A dramatic Kantar poll published earlier found the Tories were up eight points on 45 per cent, with Labour trailing far behind and stalled on 27 per cent.
Most of the Conservative advance over the past week was down to plummeting ratings for the Brexit Party.
It was down seven points to just 2 per cent after Nigel Farage withdrew more than half his candidates to avoid splitting the Eurosceptic vote on December 12.
The lead would be enough to deliver a big majority for Mr Johnson if it was replicated evenly across the country.
However, a separate survey for YouGov was slightly less rosy for the Tories – showing their advantage coming down from 17 points at the end of last week to a still healthy 12 points.
Mr Johnson travelled with his partner Carrie Symonds to the event – their first joint appearance of the election campaign.
This morning the premier posed in Jimmy Egan’s Boxing Academy in Manchester – with ‘Get Brexit Done’ across his boxing gloves.
Meanwhile, Mr Corbyn opted for a more leisurely pre-debate routine, posting pictures of himself visiting a barber for a beard trim.
As he arrived at the venue this evening he said he had braced himself for the face-off by ‘eating a Caesar salad’ and ‘drinking cups of tea’.
Mr Johnson has promised to launch a full-frontal political attack on Mr Corbyn with an ultimatum to stop ‘dithering’ on his Brexit plans.
But Mr Corbyn is laying out a populist hard-Left platform, after he pledged to spend up to £100billion nationalising chunks of BT to provide free broadband for everyone.
In fresh evidence that Labour is abandoning the traditional centre ground, shadow chancellor John McDonnell today vowed to target ‘obscene’ billionaires, force private firms to slash pay for top executives, and oust companies from the London Stock Exchange if they do not meet climate change targets.
The Prime Minister issued a challenge to his Labour counterpart warning that failure to answer on key points would leave the public with ‘no choice but to conclude that Corbyn’s Labour, propped up by the SNP, will mean dither, delay and uncertainty’.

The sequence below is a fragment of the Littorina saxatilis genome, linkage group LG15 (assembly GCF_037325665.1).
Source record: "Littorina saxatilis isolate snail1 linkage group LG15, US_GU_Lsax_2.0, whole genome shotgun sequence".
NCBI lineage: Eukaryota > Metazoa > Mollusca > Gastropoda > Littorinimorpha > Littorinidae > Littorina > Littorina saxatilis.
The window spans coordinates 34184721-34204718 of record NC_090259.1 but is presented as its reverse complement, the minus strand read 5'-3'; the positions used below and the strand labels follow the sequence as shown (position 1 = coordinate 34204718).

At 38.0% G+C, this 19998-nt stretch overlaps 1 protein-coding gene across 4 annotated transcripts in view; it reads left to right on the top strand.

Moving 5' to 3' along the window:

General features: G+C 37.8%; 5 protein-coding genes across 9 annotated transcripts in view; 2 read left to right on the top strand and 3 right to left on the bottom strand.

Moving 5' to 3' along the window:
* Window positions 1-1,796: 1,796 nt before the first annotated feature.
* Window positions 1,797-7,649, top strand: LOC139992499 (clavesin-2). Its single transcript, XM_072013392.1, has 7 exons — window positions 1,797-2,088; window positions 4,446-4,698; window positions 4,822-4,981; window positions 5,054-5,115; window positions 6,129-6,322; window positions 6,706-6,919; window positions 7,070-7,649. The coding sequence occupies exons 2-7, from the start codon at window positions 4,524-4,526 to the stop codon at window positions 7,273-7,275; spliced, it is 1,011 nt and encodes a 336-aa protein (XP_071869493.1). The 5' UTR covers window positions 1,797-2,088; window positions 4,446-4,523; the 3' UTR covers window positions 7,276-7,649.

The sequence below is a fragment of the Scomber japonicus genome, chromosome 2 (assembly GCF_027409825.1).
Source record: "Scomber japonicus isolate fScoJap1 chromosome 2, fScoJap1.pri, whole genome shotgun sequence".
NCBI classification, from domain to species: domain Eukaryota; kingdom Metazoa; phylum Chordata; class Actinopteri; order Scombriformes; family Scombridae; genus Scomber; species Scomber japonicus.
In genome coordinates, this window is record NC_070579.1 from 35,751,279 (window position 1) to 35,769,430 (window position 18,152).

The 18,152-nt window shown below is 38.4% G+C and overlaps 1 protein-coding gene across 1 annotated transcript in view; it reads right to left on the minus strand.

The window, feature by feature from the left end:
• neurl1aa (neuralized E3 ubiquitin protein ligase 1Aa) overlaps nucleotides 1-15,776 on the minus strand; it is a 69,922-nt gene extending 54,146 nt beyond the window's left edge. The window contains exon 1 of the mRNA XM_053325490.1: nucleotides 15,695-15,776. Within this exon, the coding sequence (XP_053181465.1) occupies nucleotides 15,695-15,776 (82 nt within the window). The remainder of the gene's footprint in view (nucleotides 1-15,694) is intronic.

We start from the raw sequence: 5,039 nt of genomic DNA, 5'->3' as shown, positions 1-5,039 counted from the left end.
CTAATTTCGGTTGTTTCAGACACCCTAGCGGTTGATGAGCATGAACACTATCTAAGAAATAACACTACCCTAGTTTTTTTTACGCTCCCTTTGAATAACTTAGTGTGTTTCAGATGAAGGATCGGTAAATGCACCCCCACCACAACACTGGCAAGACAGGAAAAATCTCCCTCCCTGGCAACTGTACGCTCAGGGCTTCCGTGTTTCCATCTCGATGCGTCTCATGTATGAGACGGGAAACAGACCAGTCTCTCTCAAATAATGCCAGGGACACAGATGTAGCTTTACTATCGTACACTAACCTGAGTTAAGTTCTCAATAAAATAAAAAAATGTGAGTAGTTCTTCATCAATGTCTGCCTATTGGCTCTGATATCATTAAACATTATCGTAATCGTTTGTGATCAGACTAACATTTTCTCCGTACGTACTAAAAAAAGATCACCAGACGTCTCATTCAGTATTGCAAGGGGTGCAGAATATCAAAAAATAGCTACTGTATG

In a letter published by the Tories last night he set Mr Corbyn four questions to answer: how he would vote in a second Brexit referendum, what Labour’s position on freedom of movement is, how much he would pay the EU for ‘market access’, and whether all of his MPs would back his Brexit policy.
The Kantar poll this evening found the Tories were up eight points on 45 per cent, with Labour trailing far behind and stalled on 27 per cent
Tory sources said the Prime Minister would use the debate to hammer home his central message that only the Conservatives can be relied upon to deliver Brexit – while also raising concerns about Labour’s opposition to immigration controls.
But Mr McDonnell made clear that Labour is also spoiling for a fight, declaring war on the wealthy and business in a speech in London earlier.
He vowed to target ‘obscene’ billionaires, force private firms to slash pay for top executives, and oust companies from the London Stock Exchange if they do not meet climate change targets.
In a fresh lurch to the Left, the shadow chancellor said it was ‘obscene’ that people could become billionaires, saying ‘no-one deserves to have that kind of money’.
The veteran socialist said bosses at firms with public sector contracts should not be paid more than around £350,000.
He hailed Labour’s proposals to force medium-sized firms to give 10 per cent of their shares to workers, and bolster union power by having a third of their board made up of staff. Companies who fail to meet objectives to tackle climate change also faced being ‘delisted’ from the stock exchange.
And Mr McDonnell vowed to neuter the ‘Big Four’ accountancy companies, saying he would create a new state-backed auditor to stop them behaving like a ‘cartel’.
The assault on corporate governance provoked alarm among business groups, who warned that Labour risks ‘throwing the baby out with the bathwater’ and trying to manage the economy ‘by diktat’.
The extraordinary platform is more evidence that Labour is gearing up to unveil a much more dramatic manifesto on Thursday than their offering two years ago.
Last week Mr Corbyn pledged to nationalise huge chunks of BT and offer free broadband to every household – despite warnings it would cost £100billion and require the state to take control of huge swathes of other businesses such as Virgin Media, TalkTalk and Sky.